As challenging as this may be to accept, there is no supernatural being who is just waiting for the right moment to sweep in and change the world. It's understandable if we would prefer to sit back and wait for a superhuman someone, bigger and more capable than us, to transform reality, because waiting doesn't require a whole lot of effort. If we have any real desire to see change in the world -- to see justice, or real equality, or authentic human relationships that aren't based on how much one person can take advantage of another -- creating that world is on us. It's up to us to set aside unhealthy pride that convinces us that we have more inherent value than other people, and it's up to us to maintain an honest assessment of our capability and worth. It's up to us to build just relationships with other people and to be willing to make some sacrifices when we realize that we are profiting from someone else's suffering. It's up to us to be authentic in our power and not adorn ourselves with clothing or lifestyles or honorifics that conceal who we really are behind a smoke screen of what we want people to think of us.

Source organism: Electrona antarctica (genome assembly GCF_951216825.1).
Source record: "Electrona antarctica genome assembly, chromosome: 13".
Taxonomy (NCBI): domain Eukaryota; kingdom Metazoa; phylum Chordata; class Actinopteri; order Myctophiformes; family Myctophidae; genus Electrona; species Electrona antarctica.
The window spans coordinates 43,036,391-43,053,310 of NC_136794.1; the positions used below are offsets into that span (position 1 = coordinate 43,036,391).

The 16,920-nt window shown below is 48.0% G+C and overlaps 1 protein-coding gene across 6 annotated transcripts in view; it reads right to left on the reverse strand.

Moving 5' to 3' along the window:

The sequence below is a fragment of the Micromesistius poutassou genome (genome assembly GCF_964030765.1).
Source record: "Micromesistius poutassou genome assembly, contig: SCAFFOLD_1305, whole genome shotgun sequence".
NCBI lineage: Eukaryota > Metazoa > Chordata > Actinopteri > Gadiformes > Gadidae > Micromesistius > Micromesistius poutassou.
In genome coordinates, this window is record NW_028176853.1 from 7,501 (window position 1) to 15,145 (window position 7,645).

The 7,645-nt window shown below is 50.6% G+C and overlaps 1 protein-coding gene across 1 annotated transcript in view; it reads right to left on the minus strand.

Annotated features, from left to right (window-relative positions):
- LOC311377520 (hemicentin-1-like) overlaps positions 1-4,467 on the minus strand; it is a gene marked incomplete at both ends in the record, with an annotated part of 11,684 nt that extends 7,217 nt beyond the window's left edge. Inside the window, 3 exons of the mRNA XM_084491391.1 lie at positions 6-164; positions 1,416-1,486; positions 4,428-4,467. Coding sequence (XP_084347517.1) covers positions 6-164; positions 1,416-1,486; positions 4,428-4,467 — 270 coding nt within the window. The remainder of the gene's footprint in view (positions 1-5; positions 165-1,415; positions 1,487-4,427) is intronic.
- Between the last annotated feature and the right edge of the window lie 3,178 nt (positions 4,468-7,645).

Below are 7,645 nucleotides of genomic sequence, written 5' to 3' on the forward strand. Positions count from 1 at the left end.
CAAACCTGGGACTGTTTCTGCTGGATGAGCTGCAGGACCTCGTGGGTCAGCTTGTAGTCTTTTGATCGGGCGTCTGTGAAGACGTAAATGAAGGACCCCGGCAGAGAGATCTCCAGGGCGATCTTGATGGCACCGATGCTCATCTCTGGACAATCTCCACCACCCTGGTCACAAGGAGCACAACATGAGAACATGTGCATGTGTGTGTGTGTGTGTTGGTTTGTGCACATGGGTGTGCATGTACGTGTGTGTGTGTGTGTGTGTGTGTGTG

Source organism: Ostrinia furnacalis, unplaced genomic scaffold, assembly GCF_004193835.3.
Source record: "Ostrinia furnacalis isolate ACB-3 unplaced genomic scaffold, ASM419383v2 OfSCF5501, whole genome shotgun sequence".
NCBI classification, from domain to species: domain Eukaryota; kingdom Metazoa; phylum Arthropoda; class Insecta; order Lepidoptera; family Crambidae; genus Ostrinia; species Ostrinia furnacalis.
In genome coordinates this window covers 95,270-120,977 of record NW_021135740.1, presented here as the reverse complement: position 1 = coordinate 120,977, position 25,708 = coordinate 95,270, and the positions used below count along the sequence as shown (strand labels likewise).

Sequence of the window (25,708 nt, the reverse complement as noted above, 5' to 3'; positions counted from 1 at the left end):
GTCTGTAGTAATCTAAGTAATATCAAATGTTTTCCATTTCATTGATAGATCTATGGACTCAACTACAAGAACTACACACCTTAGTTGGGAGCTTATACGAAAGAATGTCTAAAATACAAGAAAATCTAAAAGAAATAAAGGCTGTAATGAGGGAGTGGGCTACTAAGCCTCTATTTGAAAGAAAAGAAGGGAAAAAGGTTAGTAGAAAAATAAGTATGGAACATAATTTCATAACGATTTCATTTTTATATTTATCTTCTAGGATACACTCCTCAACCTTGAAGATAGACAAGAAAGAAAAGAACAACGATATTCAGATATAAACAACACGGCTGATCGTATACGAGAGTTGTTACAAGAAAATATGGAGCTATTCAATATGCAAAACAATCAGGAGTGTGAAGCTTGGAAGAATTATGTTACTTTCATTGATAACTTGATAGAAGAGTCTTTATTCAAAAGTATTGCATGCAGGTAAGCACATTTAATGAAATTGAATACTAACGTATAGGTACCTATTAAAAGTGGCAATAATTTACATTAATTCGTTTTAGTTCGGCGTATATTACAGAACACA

God is not going to change the world or punish the world. Our experiences in life are the results of human decisions. If an army attacks, we might justifiably blame that on our leaders. In our own personal lives, though, what we experience is ours to manage. If we don't like our reality, we have the power to learn from it and create something better. That kind of creation isn't always easy, but it at least has a chance of building the kind of world we want to live in. Waiting for someone else to solve our problems for us will get us nowhere. So, if you choose to pray, pray for courage. Prayer cannot in and of itself create justice or peace or equality, but human action can. We are capable of creating a better reality, if we are courageous and intentional in our actions. That creation starts with the relationships that already matter to us. That creation starts with greater awareness about the decisions that we make every day about how we treat other people (and ourselves). In other words, we engage in creating a better world by first engaging in creating and re-creating ourselves.